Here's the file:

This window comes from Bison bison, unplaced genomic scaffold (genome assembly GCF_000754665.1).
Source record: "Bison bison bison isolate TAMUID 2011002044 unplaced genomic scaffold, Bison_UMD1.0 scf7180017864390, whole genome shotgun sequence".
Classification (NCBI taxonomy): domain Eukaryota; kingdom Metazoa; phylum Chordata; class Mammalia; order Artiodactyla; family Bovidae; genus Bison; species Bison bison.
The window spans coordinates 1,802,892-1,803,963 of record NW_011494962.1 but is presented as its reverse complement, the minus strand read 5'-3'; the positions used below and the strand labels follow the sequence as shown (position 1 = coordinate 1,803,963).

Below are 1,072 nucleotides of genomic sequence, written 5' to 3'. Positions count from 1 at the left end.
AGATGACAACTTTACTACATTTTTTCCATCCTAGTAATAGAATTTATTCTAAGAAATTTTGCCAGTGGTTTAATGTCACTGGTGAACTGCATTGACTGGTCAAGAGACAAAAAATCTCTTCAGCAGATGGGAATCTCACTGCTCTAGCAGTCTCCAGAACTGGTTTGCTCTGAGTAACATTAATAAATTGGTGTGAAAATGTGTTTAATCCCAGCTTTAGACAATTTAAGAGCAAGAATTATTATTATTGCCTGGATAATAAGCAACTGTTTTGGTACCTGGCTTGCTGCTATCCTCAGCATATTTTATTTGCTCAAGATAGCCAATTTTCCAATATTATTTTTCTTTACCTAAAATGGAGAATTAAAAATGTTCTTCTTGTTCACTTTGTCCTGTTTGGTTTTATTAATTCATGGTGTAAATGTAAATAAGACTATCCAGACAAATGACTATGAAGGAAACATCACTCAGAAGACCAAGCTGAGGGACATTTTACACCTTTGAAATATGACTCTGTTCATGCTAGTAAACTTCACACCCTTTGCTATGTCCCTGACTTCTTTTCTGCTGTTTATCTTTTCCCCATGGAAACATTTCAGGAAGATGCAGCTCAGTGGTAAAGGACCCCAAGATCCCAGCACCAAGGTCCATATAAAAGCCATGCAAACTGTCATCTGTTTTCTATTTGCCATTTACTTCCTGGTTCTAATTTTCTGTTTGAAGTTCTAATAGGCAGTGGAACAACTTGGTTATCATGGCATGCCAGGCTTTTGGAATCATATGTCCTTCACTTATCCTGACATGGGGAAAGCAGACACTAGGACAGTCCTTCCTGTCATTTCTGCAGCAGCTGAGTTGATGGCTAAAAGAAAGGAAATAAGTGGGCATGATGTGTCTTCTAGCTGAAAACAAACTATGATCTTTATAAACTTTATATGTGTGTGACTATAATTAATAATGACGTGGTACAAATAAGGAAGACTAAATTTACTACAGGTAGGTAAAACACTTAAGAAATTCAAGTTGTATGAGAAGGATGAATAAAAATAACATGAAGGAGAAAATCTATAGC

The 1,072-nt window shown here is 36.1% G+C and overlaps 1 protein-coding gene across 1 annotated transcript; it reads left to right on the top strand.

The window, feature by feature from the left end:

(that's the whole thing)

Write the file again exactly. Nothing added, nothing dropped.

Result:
This window comes from Bison bison, unplaced genomic scaffold (genome assembly GCF_000754665.1).
Source record: "Bison bison bison isolate TAMUID 2011002044 unplaced genomic scaffold, Bison_UMD1.0 scf7180017864390, whole genome shotgun sequence".
Classification (NCBI taxonomy): domain Eukaryota; kingdom Metazoa; phylum Chordata; class Mammalia; order Artiodactyla; family Bovidae; genus Bison; species Bison bison.
The window spans coordinates 1,802,892-1,803,963 of record NW_011494962.1 but is presented as its reverse complement, the minus strand read 5'-3'; the positions used below and the strand labels follow the sequence as shown (position 1 = coordinate 1,803,963).

Below are 1,072 nucleotides of genomic sequence, written 5' to 3'. Positions count from 1 at the left end.
AGATGACAACTTTACTACATTTTTTCCATCCTAGTAATAGAATTTATTCTAAGAAATTTTGCCAGTGGTTTAATGTCACTGGTGAACTGCATTGACTGGTCAAGAGACAAAAAATCTCTTCAGCAGATGGGAATCTCACTGCTCTAGCAGTCTCCAGAACTGGTTTGCTCTGAGTAACATTAATAAATTGGTGTGAAAATGTGTTTAATCCCAGCTTTAGACAATTTAAGAGCAAGAATTATTATTATTGCCTGGATAATAAGCAACTGTTTTGGTACCTGGCTTGCTGCTATCCTCAGCATATTTTATTTGCTCAAGATAGCCAATTTTCCAATATTATTTTTCTTTACCTAAAATGGAGAATTAAAAATGTTCTTCTTGTTCACTTTGTCCTGTTTGGTTTTATTAATTCATGGTGTAAATGTAAATAAGACTATCCAGACAAATGACTATGAAGGAAACATCACTCAGAAGACCAAGCTGAGGGACATTTTACACCTTTGAAATATGACTCTGTTCATGCTAGTAAACTTCACACCCTTTGCTATGTCCCTGACTTCTTTTCTGCTGTTTATCTTTTCCCCATGGAAACATTTCAGGAAGATGCAGCTCAGTGGTAAAGGACCCCAAGATCCCAGCACCAAGGTCCATATAAAAGCCATGCAAACTGTCATCTGTTTTCTATTTGCCATTTACTTCCTGGTTCTAATTTTCTGTTTGAAGTTCTAATAGGCAGTGGAACAACTTGGTTATCATGGCATGCCAGGCTTTTGGAATCATATGTCCTTCACTTATCCTGACATGGGGAAAGCAGACACTAGGACAGTCCTTCCTGTCATTTCTGCAGCAGCTGAGTTGATGGCTAAAAGAAAGGAAATAAGTGGGCATGATGTGTCTTCTAGCTGAAAACAAACTATGATCTTTATAAACTTTATATGTGTGTGACTATAATTAATAATGACGTGGTACAAATAAGGAAGACTAAATTTACTACAGGTAGGTAAAACACTTAAGAAATTCAAGTTGTATGAGAAGGATGAATAAAAATAACATGAAGGAGAAAATCTATAGC

The 1,072-nt window shown here is 36.1% G+C and overlaps 1 protein-coding gene across 1 annotated transcript; it reads left to right on the top strand.

The window, feature by feature from the left end: